Report by Michael AW
Together with Marie Levine of Sharks Research Institute, I was at the 16th meeting of the Conference of Parties of the Convention on International Trade in Endangered Species (CITES) in Bangkok, Thailand.
Crusaders described the vote for mantas and sharks into Appendix II as a coming of age for the 40-year-old convention. Whilst these were good news for these apex animals of the ocean, the celebration was short-lived. The margins above the minimum threshold of a two-third majority for the Oceanic Whitetip, Hammerhead and Porbeagle sharks, were small. An attempt was thus made to re-open the debate on sharks after the conference voted in favour of regulating international trade in these three endangered species. If countries opposing the shark ban (led by China and Japan), can muster a third of the conference to re-open the debate, they would need only to convince four countries to change their minds to block the decision on oceanic whitetips. Delegates at the Cites conference went through a tense final session as some countries sought to overturn decisions taken during the two-week gathering.
“I’m very concerned that there may be countries that were present at the original vote who may not be in attendance or who may change their minds,” Dr Susan Lieberman from Pew Charitable Trusts told BBC New. “If they do, it would be tragic for the species and tragic for Cites,” she added. There also were confirmed reports that some African delegations were being wined and dined by the Japan – the opponents of the ban on the shark trade.
Finally, after two extremely tense, nail-biting, hair-pulling mornings, all shark and manta species survived the attempt by economic giants China, Japan and India to re-open their listing in Appendix II. Japan and Grenada attempted to re-open debate on the oceanic whitetip and hammerhead shark proposals respectively, but both failed to gain the required 1/3 majority to do so, before the proposals for the Porbeagle shark, freshwater sawfish and manta rays were adopted without objection. It was a historic day at the 16th meeting of the Convention on International Trade in Endangered Species (CITES) as several species survived the notoriously dangerous plenary session that could have seen protections voted on by parties over the last week, overturned.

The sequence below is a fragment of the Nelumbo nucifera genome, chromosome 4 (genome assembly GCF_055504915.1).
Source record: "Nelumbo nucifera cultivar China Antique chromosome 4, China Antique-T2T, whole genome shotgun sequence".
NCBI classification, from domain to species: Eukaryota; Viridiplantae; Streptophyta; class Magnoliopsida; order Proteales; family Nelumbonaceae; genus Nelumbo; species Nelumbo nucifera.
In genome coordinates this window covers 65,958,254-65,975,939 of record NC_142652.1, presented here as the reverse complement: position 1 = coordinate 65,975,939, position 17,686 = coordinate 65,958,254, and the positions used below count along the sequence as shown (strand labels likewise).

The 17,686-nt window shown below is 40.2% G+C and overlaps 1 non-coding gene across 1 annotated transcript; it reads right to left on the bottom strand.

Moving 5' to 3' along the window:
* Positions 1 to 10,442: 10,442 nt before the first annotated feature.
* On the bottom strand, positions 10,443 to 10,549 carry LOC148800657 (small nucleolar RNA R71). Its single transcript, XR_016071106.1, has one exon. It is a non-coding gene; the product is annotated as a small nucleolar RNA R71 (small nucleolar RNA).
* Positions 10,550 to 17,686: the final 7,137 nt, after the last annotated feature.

The inclusion of these species in the CITES appendices marks the first time that shark and manta ray species with high commercial value have been granted such protections in the 40-year history of the Convention. Humane Society International's Senior Program Manager Alexia Wellbelove, released the following statement praising the final decision at CITES to list the oceanic whitetip shark, the porbeagle shark, three species of hammerhead sharks, and two species of manta rays (great and reef), on Appendix II.
"The adoption of all shark and manta ray proposals clearly demonstrates that CITES parties recognise the perils facing these species from unsustainable and inhumane trade in their fins, gills and meat. A majority of countries, including many developing coastal communities, have shown a willingness to take necessary action to protect these vulnerable marine animals. This marks a new beginning for CITES to play an increased role in regulating international trade in commercially valuable and overexploited marine species."
Ms Wellbelove also praised the listing of the freshwater sawfish, which was proposed by Australia, on Appendix I of CITES. "The adoption of this proposal will now mean that international trade in this critically endangered species is banned, not a moment too soon. We welcome this important decision taken by consensus by CITES parties.". So to speak, CITES 2013 was all good news for the ocean!